It was September 1941. I was about to start middle school. I was climbing the hill to Robert College with my mother. An inscription in English was carved into a stone bench at the foot of a cypress tree where we sat down to rest. ‘Mankind is above all the nations in the world,’ it read. Those words were my first lesson at Robert College and they would never leave me as long as I lived.

Ara was a Leica buff and he turned us all into Leica buffs as well. Whenever he saw somebody with some other camera, he would say “Are you going to take photographs with that toy?” According to him, the Leica was the Rolls Royce of cameras. When our photographer friend Şemsi Güner considered getting a large format Linhof, which is used more for studio shoots, he asked Ara, “Does Guntenbein (the Leica representative in Turkey) sell Linhofs too?” And Ara replied, “No, he doesn’t sell trucks!” The day I bought a Leica from Guntenbein, I asked Ara to show me its features and we wandered around the streets together for a few hours while I watched him use it. Later when my photos were exhibited and published and people asked him about them, he would always begin by saying, “Şakir is my most talented assistant!”

The great culinary maestro Pandeli transformed cooking into an art. When his restaurant at the fish market in Eminönü was destroyed by fire on the night of September 6-7, 1955, he was so distraught that he vowed in a statement to the press never to open another restaurant in Istanbul. (The Eminönü fish market was cleared away in the mid-1950’s to make way for the road to Unkapanı.)

As soon as Prime Minister Adnan Menderes heard about Pandeli’s decision, he called the governor of Istanbul province, Dr. Fahrettin Kerim Gökay, and told him, “Pandeli mustn’t go anywhere. Find him a place and make sure he continues in his profession.” Gökay in turn made a deal with Leblebi Mehmet, who ran a restaurant in the Egyptian Bazaar and agreed to turn it over to Pandeli.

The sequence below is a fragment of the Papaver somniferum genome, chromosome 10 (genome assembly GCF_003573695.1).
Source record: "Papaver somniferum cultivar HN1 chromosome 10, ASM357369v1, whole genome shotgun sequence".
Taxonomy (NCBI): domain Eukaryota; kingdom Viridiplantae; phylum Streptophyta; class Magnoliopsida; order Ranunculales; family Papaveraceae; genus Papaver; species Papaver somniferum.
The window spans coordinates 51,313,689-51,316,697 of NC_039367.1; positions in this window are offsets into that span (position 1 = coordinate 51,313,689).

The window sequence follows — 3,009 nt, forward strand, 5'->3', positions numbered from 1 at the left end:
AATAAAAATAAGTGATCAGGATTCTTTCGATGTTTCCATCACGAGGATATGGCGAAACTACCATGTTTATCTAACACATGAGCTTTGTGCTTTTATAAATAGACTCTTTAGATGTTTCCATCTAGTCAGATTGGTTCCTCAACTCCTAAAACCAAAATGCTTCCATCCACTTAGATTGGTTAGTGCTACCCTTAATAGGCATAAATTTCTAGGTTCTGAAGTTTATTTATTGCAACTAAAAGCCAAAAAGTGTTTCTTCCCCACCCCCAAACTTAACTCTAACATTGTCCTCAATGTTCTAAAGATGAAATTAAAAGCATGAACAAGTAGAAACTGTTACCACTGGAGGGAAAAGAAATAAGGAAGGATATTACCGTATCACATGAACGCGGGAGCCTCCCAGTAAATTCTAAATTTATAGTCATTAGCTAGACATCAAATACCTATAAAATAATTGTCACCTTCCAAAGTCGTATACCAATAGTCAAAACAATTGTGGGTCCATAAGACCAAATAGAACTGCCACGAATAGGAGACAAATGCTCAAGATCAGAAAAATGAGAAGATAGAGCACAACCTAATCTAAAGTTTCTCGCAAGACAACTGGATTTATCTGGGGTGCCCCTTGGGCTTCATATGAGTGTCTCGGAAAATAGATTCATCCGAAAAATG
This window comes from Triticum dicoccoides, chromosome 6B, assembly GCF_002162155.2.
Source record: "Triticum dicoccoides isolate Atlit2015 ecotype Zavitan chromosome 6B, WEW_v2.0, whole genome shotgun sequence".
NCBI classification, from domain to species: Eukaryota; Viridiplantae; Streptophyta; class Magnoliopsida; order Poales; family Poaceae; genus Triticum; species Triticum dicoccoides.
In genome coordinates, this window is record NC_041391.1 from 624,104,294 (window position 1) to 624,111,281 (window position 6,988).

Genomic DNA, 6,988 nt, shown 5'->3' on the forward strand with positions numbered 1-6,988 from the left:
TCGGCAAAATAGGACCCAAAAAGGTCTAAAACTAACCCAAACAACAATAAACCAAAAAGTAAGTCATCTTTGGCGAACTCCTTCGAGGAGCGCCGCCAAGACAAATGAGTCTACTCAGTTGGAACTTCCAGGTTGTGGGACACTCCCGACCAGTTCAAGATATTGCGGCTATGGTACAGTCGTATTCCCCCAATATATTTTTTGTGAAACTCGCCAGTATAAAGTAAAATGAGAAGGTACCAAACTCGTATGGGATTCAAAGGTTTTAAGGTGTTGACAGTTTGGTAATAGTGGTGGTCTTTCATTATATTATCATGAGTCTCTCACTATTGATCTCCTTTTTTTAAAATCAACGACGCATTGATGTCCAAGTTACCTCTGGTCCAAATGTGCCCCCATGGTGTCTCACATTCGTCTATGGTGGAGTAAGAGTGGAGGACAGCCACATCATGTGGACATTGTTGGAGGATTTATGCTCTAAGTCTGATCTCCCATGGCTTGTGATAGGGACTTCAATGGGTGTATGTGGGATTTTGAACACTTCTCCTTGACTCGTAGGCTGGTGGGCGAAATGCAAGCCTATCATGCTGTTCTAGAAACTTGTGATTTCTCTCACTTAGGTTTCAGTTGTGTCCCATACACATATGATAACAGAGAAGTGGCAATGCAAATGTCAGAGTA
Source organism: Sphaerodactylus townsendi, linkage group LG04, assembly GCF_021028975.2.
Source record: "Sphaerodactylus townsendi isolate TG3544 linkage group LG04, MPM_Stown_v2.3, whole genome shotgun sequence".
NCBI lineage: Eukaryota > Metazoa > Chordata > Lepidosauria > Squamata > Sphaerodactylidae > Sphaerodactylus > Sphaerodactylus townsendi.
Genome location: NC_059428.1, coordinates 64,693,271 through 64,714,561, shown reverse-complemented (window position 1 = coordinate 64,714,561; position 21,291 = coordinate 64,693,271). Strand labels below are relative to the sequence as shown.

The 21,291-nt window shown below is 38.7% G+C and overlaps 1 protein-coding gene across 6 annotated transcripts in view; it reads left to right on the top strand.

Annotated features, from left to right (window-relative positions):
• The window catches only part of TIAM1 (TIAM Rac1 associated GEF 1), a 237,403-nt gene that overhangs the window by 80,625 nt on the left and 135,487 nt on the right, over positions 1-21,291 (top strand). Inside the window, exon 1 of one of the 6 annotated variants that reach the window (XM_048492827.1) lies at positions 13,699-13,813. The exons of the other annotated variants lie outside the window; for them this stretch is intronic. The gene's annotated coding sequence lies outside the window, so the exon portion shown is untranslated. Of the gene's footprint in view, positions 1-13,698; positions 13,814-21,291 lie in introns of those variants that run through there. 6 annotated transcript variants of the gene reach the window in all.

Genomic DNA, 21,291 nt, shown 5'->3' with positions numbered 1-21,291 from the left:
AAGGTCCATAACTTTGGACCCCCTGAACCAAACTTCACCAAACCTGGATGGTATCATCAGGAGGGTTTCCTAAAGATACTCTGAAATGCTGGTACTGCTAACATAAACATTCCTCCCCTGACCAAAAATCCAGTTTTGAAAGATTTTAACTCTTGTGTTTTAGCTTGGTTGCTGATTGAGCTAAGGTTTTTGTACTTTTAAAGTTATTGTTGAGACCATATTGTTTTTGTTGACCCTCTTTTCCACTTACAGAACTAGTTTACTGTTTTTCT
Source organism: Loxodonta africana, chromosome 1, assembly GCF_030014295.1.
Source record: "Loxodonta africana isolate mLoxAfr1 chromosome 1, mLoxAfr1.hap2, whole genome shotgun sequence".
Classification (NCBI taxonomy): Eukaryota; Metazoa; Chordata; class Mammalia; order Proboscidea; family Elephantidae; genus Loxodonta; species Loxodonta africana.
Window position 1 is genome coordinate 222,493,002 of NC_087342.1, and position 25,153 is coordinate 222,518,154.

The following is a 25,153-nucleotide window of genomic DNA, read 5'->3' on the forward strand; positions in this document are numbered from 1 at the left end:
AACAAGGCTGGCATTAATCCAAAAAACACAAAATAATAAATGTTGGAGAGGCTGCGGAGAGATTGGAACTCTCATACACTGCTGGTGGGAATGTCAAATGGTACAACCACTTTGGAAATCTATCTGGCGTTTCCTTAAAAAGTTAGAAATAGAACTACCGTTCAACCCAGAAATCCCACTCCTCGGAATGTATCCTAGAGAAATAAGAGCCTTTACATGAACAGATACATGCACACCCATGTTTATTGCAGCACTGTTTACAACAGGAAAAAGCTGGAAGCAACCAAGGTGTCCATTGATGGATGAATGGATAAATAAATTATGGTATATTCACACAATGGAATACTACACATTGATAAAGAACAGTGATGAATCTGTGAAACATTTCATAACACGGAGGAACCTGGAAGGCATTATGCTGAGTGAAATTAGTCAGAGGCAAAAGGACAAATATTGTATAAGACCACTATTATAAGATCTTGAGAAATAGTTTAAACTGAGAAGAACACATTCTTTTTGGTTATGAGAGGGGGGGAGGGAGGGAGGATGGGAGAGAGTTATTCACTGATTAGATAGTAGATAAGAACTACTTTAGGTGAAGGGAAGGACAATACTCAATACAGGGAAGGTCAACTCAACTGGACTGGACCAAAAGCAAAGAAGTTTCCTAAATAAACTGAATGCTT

All his life Pandeli was offered brilliant recommendations by Turks as well as foreigners.

One day when I went to his restaurant at the fish market, an American was there, showering Pandeli with praise and saying:
“I’ve been to a lot of restaurants all over the world. But I’ve never eaten such good food as I have here. Why is this great maestro stuck in such a place? I’d like to go fifty-fifty with him and open a restaurant at the most popular location in New York City. I’d make the entire investment and would not bother him with the business side of it. I’m a well-to-do businessman. We’re going to make a lot of money, trust me...”

I was acting as interpreter. “Tell the gentlemen thank you very much,” replied Pandeli, “but where am I going to get the necessary ingredients?”
“I’ll have them brought in fresh daily by air.”

“Can food be made with vegetables brought in by air? Every morning I personally select meat from the butcher, fish from the fishmonger, and fruit and vegetables from the wholesale market. I know exactly where they have come from. A lovely rose only grows in the soil it loves...”

To which the American replied, “If you want something badly enough, a solution can be found. But I see that Mr. Pandeli is not willing to take some initiative and get rich. He is content to work in this old, tumbledown place.”

Pandeli turned to me. “These businessmen don’t understand cooking,” he said. “They think it’s simply a matter of money.”